Location, Location, Location
Some think that people who have bought properties recently, who have paid more than those of us who purchased our homes years ago, should have more to say about how issues are decided. After all, they’re paying higher property taxes in addition to the cash they’ve put down or loans they’re paying on. But there’s another way to look it.
Buying a house in Laguna is more than buying a structure to live in. The most important part of the property price is location—the value of being in Laguna Beach—the coast, the views, the diverse neighborhoods of unique houses, the surrounding preserved open space, the historic small-town feel, the arts, schools. There’s an involved community of neighbors who relish making friends next door and in a myriad of action-oriented groups.
New residents are paying for a seat in the auditorium, but the stage was built and the play is being put on by those who’ve been here working for years. New residents enjoy the result of all the work of those who came before.
From the very beginning, Laguna has been independent and enterprising in building a community out of a patchwork of homestead claims. There was no Irvine Company to oversee and make an organized plan of it. It was addressing one issue at a time, step by step. Committees were formed, funds were raised to build a fire station, pave streets. Potluck fundraisers helped fund construction of the hospital. Water districts, parks and beautification, schools—all these community components one would take for granted in a master planned town came about as result of volunteers seeing a need, banding together and finding a way to fill it.
There was vision too—leaders like the Hanos saw the threat that high-rise buildings posed to Laguna’s village feel. The group that later became Village Laguna organized a campaign—voters passed an initiative limiting building height to 36 feet. Jim Dilley saw the devastating effect that spreading urbanism would have if it were allowed to cover the canyons and hills surrounding Laguna Beach. His 1968 formation of the Laguna Greenbelt with many dedicated activists, and with the support of thousands who marched in the canyon in 1989, has resulted in permanent preservation of 22,000 acres of open space surrounding our town. Imagine how many late night meetings, how many trips to Santa Ana to the Board of Supervisors, or to the Coastal Commission, how many bake sales, petition drives and letters to the editor, volunteer work days pulling weeds and planting, rehearsing and expanding cultural offerings, leading interpretive hikes, coaching young players, tutoring, comforting babies at the Assistance League…have happened in the past 100 years to create the community we live in and love today.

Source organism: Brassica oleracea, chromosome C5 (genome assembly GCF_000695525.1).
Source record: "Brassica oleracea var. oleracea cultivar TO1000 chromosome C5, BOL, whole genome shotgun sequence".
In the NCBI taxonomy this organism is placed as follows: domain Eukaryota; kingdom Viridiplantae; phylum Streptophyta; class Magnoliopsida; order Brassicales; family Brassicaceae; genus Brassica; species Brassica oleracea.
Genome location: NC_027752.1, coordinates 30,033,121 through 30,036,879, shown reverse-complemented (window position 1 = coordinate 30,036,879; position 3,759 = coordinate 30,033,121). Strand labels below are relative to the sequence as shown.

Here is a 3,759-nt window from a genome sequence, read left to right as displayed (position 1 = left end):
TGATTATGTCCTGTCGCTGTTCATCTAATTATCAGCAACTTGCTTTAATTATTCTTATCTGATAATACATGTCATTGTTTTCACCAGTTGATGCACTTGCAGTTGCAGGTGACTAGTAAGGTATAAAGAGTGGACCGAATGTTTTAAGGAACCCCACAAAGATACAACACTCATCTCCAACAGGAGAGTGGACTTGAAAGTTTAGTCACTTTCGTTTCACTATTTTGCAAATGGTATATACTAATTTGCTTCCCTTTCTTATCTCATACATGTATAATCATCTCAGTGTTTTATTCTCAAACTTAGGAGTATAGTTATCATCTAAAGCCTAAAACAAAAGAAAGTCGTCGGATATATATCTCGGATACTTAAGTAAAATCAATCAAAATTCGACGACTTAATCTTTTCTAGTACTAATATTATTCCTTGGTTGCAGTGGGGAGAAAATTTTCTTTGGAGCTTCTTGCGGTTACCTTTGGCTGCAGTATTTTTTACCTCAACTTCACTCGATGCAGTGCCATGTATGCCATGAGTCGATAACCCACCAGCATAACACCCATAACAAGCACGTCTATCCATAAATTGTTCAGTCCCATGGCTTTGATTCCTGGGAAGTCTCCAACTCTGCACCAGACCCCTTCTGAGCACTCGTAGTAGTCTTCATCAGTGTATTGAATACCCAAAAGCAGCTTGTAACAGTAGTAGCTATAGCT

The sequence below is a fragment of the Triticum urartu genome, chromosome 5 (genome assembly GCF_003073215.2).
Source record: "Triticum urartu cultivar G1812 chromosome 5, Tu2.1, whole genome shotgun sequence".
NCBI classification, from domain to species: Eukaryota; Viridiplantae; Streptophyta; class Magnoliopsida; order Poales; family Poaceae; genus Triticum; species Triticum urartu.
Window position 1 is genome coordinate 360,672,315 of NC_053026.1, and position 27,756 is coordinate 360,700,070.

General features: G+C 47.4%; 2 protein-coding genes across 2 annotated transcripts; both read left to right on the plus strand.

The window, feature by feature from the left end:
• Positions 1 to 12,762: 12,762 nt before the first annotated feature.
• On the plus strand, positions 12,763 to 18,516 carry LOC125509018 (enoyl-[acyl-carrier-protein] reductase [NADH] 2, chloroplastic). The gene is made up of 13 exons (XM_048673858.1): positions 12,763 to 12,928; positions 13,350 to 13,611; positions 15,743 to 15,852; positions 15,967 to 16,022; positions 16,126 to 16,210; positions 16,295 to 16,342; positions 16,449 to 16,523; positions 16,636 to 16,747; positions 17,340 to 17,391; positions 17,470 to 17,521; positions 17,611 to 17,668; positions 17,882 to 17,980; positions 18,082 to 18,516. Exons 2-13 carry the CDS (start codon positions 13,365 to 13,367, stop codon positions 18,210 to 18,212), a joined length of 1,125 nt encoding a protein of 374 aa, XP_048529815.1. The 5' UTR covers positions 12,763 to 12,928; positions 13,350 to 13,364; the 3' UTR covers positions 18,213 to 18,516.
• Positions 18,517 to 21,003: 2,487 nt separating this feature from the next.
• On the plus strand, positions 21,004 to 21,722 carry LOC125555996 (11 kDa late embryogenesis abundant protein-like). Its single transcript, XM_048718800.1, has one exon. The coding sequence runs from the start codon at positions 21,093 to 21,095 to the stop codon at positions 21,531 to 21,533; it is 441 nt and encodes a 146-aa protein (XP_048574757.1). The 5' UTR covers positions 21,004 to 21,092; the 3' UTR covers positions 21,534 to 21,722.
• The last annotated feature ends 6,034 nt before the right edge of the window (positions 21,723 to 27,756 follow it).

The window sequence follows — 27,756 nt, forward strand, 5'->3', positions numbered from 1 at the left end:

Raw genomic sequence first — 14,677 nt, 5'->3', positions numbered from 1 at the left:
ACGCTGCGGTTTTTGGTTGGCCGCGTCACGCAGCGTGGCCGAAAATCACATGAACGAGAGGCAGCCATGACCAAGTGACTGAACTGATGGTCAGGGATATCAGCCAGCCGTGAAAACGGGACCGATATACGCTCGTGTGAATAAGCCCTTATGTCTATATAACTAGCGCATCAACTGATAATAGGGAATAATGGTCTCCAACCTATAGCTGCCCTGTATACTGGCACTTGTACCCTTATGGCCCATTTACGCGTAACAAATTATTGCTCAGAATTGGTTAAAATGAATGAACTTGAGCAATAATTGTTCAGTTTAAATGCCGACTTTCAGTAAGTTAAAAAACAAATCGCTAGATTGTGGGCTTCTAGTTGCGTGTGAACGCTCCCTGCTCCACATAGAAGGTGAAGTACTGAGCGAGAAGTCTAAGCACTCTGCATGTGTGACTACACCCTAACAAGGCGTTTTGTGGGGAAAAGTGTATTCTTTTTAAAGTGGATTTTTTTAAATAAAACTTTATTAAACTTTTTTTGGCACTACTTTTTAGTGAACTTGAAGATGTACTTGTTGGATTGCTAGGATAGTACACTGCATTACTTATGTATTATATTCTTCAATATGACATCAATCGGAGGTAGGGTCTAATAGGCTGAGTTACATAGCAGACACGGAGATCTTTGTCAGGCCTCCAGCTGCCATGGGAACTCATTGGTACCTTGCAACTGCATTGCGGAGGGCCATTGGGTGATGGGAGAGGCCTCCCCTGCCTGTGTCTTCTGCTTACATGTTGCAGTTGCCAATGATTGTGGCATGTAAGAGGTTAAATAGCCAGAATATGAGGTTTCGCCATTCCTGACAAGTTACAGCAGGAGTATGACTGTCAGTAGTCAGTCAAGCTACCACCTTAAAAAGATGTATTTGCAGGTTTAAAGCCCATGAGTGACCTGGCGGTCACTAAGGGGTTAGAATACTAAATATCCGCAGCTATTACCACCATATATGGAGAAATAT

It hasn’t stopped there. We have more opportunities and needs to fill. What a perfect place for something we didn’t even know we needed—a nonprofit local radio station. Young minds want to expand our staid horizons. We’re working harder on housing and finding homes for the homeless. Model solutions will come from our community’s creative solutions.
Still we hear from those who want to monetize their Laguna investment. They want to do what they want with their property—often to the detriment of their neighbors and to the community as a whole. They want to declare that their historic property is not historic—and be free to demolish it or overwhelm its historic features with new construction. They want to hobble Design Review and limit the involvement of their neighbors. They complain that they’ve paid too much for too small a house.
Really, the price is small for the opportunity our tradition of action offers—to step out of the small house and experience the enthusiasm, feel part of a community that cares about others and about the future of the town, part of the long tradition that has produced a lovable town that is more than superficially beautiful.
Property values for individuals are not existing in isolation but are intricately tied to the improvements and preservation efforts of the whole community over time. Restrictions on individual property owners, rather than being viewed as onerous burdens, should be seen as part of an overall community plan that protects the whole while benefiting all individual property owners in the long run.
Ann Christoph is a landscape architect and former mayor and member of the City Council.